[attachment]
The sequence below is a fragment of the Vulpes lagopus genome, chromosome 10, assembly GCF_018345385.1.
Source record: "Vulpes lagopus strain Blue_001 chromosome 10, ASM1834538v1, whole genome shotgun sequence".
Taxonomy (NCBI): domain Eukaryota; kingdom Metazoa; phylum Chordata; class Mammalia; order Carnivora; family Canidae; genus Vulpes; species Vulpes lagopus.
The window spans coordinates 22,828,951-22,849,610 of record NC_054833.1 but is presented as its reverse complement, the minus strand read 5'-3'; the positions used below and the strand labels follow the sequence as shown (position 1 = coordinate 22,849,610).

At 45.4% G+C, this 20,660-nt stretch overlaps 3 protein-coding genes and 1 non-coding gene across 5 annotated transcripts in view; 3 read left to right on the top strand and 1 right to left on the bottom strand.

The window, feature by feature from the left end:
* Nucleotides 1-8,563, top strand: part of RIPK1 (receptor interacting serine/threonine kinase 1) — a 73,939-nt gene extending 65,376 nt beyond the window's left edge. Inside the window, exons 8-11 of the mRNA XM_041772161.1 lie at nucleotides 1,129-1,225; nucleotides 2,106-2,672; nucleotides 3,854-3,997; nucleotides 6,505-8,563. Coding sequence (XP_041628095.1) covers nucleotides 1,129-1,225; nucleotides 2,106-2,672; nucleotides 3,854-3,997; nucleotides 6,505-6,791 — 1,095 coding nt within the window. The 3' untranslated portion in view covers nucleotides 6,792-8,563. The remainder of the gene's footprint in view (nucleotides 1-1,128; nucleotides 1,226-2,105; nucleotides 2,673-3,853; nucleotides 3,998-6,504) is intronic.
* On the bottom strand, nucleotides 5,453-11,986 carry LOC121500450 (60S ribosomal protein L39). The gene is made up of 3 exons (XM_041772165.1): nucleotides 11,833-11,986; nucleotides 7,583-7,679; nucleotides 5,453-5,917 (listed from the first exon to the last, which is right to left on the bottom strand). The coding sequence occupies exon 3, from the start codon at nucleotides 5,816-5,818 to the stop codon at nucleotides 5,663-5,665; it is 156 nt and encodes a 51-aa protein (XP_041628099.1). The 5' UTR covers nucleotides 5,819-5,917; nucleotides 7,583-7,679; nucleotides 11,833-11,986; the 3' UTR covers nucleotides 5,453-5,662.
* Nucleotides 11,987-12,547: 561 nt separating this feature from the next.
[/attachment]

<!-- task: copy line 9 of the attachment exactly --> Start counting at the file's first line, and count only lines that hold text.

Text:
* Nucleotides 11,987-12,547: 561 nt separating this feature from the next.